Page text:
Cahilan, Lemery, Batangas: Historical Data - Batangas History, Culture and Folklore Cahilan, Lemery, Batangas: Historical Data - Batangas History, Culture and Folklore

Cahilan, Lemery, Batangas: Historical Data

Historical Data graphic
Historical data from the National Library of the Philippines.

Full transcription of the so-called “Historical Data” for the barrio of Cahilan in the Municipality of Lemery, Batangas, the original scanned documents at the National Library of the Philippines Digital Collections not having OCR or optical character recognition properties. This transcription has been edited for grammar, spelling and punctuation where possible. The original pagination is provided for citation purposes.

[Cover page.]




[p. 1]

Cahilan School

Present Official Name of the Barrio

The barrio of Cahilan in Lemery, Batangas got its name from the name of a fruit tree. The said barrio is about ten kilometers from the poblacion. Its hills are planted to rice, corn, cassava, etc. which added to the beauty of the barrio.

Former Name or Names and their Meaning or Derivation

During the Spanish regime, the place was one of the barrios where the Spaniards lived. Some of the Spanish soldiers who went around the barrio happened to notice a tree that had so many fruits. They could not identify the tree. They called one of the men to identify the tree for them. The man told that that it was a cahil tree. So from that time on, the place was called “Cahilan,” meaning plenty of cahil trees bearing so many wonderful fruits.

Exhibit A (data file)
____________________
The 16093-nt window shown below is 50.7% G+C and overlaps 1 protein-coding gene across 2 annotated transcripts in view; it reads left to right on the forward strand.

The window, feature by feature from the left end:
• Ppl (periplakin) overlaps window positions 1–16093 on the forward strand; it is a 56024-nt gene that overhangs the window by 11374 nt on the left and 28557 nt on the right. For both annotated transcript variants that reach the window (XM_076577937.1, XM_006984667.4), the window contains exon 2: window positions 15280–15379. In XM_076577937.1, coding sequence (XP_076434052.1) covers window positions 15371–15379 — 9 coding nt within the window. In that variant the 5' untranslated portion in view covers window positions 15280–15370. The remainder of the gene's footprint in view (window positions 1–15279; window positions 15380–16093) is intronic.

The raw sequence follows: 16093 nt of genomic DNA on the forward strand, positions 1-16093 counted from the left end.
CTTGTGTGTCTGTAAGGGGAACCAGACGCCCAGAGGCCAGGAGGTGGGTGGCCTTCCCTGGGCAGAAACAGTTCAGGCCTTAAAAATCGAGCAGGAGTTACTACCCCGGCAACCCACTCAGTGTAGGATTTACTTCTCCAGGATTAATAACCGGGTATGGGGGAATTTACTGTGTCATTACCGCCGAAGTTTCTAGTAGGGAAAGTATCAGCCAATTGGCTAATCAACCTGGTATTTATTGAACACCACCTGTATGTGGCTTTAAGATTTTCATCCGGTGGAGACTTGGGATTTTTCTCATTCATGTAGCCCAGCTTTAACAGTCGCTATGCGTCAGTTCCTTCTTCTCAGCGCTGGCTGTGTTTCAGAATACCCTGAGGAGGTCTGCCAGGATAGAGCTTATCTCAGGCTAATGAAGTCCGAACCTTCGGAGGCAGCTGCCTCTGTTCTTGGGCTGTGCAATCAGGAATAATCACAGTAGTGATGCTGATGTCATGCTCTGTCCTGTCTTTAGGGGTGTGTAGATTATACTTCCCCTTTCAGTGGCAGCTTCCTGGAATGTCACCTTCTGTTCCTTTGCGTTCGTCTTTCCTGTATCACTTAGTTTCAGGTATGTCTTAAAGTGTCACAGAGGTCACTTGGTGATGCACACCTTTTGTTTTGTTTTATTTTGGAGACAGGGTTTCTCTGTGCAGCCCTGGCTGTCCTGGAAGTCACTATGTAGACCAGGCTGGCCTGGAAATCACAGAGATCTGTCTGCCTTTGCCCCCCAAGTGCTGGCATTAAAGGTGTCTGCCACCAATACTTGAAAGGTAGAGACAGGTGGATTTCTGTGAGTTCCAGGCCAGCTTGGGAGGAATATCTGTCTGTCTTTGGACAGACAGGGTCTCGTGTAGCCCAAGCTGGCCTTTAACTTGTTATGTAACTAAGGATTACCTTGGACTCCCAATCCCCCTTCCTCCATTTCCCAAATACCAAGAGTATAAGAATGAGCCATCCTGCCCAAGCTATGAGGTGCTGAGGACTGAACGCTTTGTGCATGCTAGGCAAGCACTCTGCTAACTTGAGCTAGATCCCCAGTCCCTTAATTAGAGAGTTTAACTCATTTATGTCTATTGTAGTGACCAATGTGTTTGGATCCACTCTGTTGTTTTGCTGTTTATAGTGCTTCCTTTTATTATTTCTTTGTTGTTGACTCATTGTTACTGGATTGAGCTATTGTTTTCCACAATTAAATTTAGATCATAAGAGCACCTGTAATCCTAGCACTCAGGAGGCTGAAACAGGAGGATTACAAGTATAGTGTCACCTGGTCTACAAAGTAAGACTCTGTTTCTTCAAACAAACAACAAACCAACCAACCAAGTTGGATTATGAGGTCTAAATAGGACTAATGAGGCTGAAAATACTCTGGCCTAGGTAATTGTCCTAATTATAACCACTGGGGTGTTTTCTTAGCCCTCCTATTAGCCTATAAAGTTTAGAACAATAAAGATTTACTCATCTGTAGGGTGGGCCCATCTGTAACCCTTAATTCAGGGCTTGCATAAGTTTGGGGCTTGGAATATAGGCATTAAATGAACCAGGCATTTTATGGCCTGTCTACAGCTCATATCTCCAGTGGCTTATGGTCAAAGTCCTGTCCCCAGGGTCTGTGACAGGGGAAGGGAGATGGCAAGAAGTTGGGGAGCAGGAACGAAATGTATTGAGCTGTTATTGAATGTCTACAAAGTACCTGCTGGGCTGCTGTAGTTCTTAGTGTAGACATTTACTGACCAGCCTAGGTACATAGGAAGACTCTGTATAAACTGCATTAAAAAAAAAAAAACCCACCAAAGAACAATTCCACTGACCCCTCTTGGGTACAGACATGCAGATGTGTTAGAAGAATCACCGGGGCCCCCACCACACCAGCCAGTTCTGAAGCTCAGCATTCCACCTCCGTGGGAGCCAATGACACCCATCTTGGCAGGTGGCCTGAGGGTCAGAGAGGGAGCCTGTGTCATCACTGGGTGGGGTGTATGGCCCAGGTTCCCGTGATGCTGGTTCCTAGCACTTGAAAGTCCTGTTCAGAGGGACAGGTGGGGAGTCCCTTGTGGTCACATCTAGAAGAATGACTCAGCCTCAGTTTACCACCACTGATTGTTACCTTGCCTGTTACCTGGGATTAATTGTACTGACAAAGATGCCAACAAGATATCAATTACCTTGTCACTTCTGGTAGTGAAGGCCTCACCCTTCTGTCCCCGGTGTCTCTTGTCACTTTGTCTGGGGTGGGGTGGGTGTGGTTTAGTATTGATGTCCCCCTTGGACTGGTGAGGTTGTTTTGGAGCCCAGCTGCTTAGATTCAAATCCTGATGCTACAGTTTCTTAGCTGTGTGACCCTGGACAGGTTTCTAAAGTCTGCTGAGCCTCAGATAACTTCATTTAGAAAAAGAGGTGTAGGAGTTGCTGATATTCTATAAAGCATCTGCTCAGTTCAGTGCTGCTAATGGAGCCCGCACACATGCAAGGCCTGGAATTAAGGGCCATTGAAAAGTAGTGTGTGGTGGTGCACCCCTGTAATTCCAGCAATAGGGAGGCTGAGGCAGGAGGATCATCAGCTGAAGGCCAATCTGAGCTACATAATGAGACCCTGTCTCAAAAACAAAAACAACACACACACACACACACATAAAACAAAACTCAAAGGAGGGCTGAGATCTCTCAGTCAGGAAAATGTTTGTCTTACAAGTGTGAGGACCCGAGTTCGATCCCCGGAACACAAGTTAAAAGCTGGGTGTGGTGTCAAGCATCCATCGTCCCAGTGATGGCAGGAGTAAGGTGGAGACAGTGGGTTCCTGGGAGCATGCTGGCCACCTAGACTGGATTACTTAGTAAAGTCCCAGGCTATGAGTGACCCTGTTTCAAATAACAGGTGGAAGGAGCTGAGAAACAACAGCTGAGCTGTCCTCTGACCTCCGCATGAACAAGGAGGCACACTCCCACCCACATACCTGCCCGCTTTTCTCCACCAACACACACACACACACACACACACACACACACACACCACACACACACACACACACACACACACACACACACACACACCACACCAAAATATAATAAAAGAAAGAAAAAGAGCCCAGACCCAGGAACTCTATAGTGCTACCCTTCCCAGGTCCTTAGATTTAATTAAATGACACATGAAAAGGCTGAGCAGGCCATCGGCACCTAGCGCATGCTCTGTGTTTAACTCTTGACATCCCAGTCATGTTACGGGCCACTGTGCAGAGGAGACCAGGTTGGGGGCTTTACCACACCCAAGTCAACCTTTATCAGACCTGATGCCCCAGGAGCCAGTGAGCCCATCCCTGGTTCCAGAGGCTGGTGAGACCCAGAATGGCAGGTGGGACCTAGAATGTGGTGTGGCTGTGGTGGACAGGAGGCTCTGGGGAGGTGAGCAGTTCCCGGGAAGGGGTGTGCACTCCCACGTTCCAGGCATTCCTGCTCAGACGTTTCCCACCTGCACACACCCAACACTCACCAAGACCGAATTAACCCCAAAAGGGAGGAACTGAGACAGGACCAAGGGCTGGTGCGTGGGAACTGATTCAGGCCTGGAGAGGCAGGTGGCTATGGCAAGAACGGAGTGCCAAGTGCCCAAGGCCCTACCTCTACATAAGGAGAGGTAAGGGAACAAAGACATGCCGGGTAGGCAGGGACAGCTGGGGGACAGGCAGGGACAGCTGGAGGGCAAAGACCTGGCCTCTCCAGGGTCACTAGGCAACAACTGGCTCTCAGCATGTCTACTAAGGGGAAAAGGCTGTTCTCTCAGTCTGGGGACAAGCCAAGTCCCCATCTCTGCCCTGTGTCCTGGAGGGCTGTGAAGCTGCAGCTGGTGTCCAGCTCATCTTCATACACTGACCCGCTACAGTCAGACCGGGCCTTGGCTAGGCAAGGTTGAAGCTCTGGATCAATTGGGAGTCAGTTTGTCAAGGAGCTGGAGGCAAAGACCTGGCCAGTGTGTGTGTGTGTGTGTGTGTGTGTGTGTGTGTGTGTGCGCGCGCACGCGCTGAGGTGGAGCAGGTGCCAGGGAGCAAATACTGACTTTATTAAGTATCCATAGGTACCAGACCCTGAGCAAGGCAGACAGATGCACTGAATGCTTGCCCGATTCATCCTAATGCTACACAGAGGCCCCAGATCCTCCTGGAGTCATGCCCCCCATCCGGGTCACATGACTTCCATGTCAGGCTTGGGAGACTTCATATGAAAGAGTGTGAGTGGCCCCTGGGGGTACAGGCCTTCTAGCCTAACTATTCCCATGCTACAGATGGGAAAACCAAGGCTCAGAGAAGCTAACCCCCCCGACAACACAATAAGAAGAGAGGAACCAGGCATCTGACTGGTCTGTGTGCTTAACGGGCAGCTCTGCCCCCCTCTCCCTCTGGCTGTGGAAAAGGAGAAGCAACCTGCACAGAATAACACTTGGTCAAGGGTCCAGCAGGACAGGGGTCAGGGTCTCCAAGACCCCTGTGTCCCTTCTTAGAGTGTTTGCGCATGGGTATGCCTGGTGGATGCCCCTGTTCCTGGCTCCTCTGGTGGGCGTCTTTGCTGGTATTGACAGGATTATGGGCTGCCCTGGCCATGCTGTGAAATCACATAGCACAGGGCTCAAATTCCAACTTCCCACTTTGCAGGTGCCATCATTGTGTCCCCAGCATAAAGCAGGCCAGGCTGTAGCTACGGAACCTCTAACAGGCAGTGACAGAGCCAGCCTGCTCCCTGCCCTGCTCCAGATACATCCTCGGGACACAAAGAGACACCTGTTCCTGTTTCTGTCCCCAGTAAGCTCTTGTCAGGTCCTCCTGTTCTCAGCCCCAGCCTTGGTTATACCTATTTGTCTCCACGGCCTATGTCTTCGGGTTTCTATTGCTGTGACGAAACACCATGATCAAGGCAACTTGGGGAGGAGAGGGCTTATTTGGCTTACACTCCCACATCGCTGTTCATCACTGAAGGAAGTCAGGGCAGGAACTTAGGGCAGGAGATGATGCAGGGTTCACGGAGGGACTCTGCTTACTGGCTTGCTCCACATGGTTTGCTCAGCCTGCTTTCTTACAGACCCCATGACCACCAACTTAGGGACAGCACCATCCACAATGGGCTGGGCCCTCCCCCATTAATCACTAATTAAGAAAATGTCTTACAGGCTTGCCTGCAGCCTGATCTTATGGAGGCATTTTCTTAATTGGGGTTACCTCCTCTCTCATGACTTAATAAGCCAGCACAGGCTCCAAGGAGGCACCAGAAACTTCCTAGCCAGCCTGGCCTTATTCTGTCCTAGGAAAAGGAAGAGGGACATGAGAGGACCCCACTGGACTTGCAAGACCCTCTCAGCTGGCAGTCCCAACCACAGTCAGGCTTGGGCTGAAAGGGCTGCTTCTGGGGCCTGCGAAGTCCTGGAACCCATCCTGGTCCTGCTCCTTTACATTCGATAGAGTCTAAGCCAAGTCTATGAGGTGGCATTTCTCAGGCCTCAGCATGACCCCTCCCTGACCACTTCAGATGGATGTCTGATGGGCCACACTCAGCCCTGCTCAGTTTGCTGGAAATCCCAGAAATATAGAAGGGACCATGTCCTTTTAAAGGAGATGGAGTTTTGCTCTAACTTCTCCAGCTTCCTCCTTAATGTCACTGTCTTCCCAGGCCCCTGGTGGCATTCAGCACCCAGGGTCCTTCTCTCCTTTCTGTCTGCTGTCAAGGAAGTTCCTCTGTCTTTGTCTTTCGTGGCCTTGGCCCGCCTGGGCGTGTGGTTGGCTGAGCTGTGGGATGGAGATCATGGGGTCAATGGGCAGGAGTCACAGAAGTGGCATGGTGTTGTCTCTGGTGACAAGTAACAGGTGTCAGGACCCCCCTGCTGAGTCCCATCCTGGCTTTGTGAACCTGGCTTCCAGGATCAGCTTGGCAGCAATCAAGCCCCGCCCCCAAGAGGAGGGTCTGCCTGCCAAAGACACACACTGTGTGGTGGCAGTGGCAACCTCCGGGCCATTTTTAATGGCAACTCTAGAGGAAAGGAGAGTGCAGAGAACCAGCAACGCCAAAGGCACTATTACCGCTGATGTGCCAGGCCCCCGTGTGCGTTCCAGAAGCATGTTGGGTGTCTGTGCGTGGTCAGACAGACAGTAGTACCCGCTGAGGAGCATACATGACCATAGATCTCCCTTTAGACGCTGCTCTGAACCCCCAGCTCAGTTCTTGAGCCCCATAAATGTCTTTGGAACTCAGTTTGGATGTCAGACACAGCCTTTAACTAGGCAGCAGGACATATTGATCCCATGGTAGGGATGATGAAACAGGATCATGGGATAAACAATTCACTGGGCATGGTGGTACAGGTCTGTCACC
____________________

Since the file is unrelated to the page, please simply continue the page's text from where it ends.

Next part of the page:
Date of Establishment

The barrio of Cahilan was established in the year 1891.

Original Families

Many years ago, most of the lands located in this barrio were owned by some well-to-do families living in the poblacion of Lemery. But the largest area was owned by the family of Ciriaco Caguicla. Because the people of Cahilan were industrious and thrifty, after saving enough money, they were able to buy some parcels until nearly the whole area covered by the barrio were sold to the residents of Cahilan. At present, no more parcels of land in this barrio are owned by the people from the poblacion.

List of Tenientes from the Earliest Time to Date

The first one to become teniente of this barrio was Miguel Eguia. His administration lasted for two years. After that period, he resigned and the duty was turned over to Mr. Guardiano. This was followed by Mr. Jose Calapati, Bernardo Eguia and Esteban Vito. The last in this list is still the teniente at present.

Date on Historical Sites, Structures, Buildings, Old Ruins, Etc.

After the establishment of the barrio of Cahilan, people started to build houses for their permanent homes, but most of their houses built were mostly small huts.

In this barrio, most of the fields are planted to sugarcane. Planters erected a native sugar mill called “Tarapitse.” There is also a small church (tuklong) used for floral offerings during the month of May.

[p. 2]

Important Facts, Incidents or Events that Took Place
During the Spanish Occupation

Although the Spaniards killed many civilians in the province of Batangas, in Cahilan, only few were the victims because the Spaniards did not stay very long because of the scarcity of water. In spite of less casualties, yet the people could not stay peacefully in their homes. Many of them went hiding in the nearby hills because of the information that the Spaniards were doing atrocities and were trying to massacre the civilians throughout the Philippines.

During the American Occupation to World War II

When the Americans came, Batangas province was still under the control of the Spaniards. It did not last long and the Filipinos made a treaty with the Americans because of the best treatment the Filipinos received from their new conquerors.

Traditions, Customs and Practices in Domestic and Social Life

Birth –